Traditional Mooncakes

Time flies? Mid-Autumn festival is almost here. After last year's first attempt at making mooncakes, I simplified my "process" a little, as I already have the mooncake mould, and I know where to get the fried glutinous flour and ready-made lotus seeds paste, or which trusted recipe to go to :D

Amidst my minor renovation at home, I managed to make the snow skin mooncakes following the same recipe I used last year (but this time using strawberries), which I did not manage to take any photo :p

Found this recipe on Teacher Carol's blog, which looks similar to the recipe I attempted last year. I do not have parmesan cheese powder, thus I replaced with more milk powder. The mooncake skin is crunchy on the first day, and subsequently on the 2nd day, turns soft. As traditional mooncakes always taste better after 1-2 days. Although this recipe is titled Cantonese Style Red Bean mooncake, the ingredients look similar to the Taiwanese Style Mooncake I baked last year. I really like these 2 versions :)

The first picture is my attempt to make some piglets, which look quite strange :D Making figurines is tough, I knew that when I did the fondant cake for my gal. This time, my daughter requested for some "kosong" (she learns a few Malay words in school :D) mooncakes, as she prefers the mooncake skin over the lotus seeds fillings. "Kosong" means "empty", i.e., no filling in this case :)

Ingredients (makes 10, 5-cm diameter mooncakes)

- 65g cake flour
- 16g skimmed milk powder (from baking store)
- pinch of salt
- 15g unsalted butter, soften at room temperature
- 20g icing sugar
- 15g golden syrup
- 20g beaten whole egg

- store-bought lotus seeds paste (make into 30g balls)
- some beaten egg for brushing


1. Mix butter, salt and icing sugar using a whisk.
2. Add golden syrup and continue mixing.
3. Add egg and continue mixing until ingredients mix evenly.
4. Add milk powder and fold in using a spatula.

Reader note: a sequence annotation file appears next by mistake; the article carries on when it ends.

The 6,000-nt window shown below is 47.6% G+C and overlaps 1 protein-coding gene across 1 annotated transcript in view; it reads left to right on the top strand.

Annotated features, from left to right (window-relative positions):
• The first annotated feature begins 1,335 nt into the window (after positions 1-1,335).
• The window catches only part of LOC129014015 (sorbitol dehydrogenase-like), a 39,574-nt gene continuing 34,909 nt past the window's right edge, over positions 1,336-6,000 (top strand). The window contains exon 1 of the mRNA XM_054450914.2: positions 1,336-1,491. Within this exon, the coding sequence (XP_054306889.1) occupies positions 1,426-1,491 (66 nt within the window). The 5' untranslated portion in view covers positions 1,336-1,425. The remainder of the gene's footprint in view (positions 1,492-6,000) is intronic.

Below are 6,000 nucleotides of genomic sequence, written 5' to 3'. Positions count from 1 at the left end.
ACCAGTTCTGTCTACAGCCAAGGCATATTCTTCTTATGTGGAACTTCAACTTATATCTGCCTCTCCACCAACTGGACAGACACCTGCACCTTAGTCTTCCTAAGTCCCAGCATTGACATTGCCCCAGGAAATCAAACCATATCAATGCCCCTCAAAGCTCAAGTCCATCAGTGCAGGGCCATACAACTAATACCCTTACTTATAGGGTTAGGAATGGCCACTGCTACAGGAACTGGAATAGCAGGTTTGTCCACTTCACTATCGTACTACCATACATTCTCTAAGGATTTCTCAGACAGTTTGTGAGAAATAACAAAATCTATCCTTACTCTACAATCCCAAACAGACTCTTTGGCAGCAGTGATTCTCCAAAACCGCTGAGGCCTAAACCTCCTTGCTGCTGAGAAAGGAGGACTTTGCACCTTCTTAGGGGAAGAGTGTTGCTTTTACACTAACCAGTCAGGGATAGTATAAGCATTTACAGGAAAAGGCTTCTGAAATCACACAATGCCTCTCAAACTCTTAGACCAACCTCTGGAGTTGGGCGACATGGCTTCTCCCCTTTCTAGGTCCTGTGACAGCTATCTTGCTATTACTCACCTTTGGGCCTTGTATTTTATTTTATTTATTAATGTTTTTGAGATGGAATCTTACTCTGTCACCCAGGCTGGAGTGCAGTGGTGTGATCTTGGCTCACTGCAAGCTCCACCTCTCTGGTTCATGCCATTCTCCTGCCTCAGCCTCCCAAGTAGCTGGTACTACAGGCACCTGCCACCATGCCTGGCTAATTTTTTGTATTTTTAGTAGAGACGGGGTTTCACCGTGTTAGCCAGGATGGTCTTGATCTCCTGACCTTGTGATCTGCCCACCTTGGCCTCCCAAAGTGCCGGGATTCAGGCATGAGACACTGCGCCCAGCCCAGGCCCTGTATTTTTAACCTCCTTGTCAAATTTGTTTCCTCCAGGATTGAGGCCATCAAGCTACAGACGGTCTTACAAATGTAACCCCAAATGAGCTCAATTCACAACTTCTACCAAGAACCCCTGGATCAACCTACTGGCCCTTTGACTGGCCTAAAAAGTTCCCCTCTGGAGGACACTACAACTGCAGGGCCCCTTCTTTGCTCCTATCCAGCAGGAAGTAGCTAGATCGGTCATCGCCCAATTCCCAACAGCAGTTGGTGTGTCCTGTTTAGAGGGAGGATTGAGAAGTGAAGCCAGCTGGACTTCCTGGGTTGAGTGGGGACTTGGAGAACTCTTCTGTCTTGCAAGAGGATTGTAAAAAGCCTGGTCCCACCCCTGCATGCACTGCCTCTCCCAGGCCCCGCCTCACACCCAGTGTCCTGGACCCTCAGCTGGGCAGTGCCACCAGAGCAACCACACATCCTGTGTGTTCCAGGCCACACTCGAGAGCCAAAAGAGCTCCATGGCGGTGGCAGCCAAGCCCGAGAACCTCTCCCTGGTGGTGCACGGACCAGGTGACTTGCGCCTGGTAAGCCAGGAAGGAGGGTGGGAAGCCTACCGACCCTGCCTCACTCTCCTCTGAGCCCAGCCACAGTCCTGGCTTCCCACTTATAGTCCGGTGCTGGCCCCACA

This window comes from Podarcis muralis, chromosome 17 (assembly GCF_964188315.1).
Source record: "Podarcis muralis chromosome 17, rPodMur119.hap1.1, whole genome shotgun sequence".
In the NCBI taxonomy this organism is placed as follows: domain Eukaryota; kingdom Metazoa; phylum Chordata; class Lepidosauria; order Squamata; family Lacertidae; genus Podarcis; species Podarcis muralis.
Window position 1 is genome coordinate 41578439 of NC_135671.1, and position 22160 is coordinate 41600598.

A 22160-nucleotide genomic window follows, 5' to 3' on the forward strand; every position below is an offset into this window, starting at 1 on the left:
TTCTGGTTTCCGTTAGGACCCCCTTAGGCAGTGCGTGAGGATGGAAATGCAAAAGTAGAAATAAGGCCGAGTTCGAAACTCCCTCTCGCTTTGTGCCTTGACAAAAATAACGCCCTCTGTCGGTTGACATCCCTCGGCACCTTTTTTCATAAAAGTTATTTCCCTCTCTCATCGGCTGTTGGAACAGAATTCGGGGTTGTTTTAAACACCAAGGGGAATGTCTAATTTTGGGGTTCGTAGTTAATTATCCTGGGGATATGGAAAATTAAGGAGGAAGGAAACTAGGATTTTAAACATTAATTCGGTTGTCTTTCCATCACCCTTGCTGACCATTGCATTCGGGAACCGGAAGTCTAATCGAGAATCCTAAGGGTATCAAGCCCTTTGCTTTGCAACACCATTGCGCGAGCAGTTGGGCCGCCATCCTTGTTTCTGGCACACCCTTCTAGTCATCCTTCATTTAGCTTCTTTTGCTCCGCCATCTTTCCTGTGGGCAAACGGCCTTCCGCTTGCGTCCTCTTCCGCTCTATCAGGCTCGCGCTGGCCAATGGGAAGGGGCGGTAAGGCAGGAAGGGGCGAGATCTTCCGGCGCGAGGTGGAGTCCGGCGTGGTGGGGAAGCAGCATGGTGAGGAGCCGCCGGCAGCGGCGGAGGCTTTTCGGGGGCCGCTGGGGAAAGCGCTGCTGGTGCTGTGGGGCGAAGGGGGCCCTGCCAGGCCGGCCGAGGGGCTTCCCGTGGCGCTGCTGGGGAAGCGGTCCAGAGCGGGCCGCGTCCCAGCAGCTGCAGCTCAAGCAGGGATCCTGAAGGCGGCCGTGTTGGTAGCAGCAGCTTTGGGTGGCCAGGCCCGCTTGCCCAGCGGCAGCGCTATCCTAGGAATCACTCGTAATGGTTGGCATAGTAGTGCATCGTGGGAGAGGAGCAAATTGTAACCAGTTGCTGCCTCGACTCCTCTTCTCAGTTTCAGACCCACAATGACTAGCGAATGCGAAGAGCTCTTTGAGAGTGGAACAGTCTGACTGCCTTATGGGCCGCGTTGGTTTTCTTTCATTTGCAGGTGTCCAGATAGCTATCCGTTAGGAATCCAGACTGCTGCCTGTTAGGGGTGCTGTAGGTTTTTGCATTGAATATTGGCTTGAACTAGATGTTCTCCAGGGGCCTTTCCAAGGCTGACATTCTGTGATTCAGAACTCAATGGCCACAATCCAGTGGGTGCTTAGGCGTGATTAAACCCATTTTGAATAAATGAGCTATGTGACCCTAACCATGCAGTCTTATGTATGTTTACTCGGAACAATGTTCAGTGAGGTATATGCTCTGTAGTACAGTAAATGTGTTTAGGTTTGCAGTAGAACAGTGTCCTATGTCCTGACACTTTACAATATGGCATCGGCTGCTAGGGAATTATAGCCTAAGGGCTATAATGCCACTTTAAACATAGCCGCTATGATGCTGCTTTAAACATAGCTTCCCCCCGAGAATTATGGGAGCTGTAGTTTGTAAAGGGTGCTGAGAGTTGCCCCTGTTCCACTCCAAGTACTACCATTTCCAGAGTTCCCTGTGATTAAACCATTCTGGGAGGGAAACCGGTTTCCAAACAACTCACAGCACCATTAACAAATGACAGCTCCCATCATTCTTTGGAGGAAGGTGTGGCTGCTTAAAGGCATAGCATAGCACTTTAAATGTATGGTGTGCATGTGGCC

5. Add sifted cake flour and fold using a spatula. Do not over mix. Mixture may look sticky, but as long as the dough comes together, stop and cover with plastic wrap. Leave for 30mins.
6. Put some flour on worktop to prevent dough from sticking onto it. Knead dough briefly. Distribute dough into 10 equal parts. Flatten each dough and wrap lotus seeds paste inside. The skin will look very thin. It will be helpful if you watch some mooncake making videos to learn the technique.
7. Stamp out the mooncake using a mooncake mould/plunger. I am using the plunger type. Remember to flour the plunger so that the dough will not stick to it.
8. Bake at 210 degC preheated oven for 7 mins. Remove from oven, brush a thin layer of egg on the mooncakes, then return to oven and bake at 200 degC for 12-15 mins. Please adjust temperature according to your oven. When the top appears golden brown, it is done.

The mooncakes in the second photo are made by my daughter. Not bad right? :) The first time I made it I did not put flour in the mould, thus my mooncakes looked very funny :D I told her and she put lots of flour :p you can see traces of flour on her mooncakes. But the patterns are nicely imprinted on the mooncake. She did a good job :)

Please find the detailed recipe and method on teacher Carol's blog.

Happy baking! :)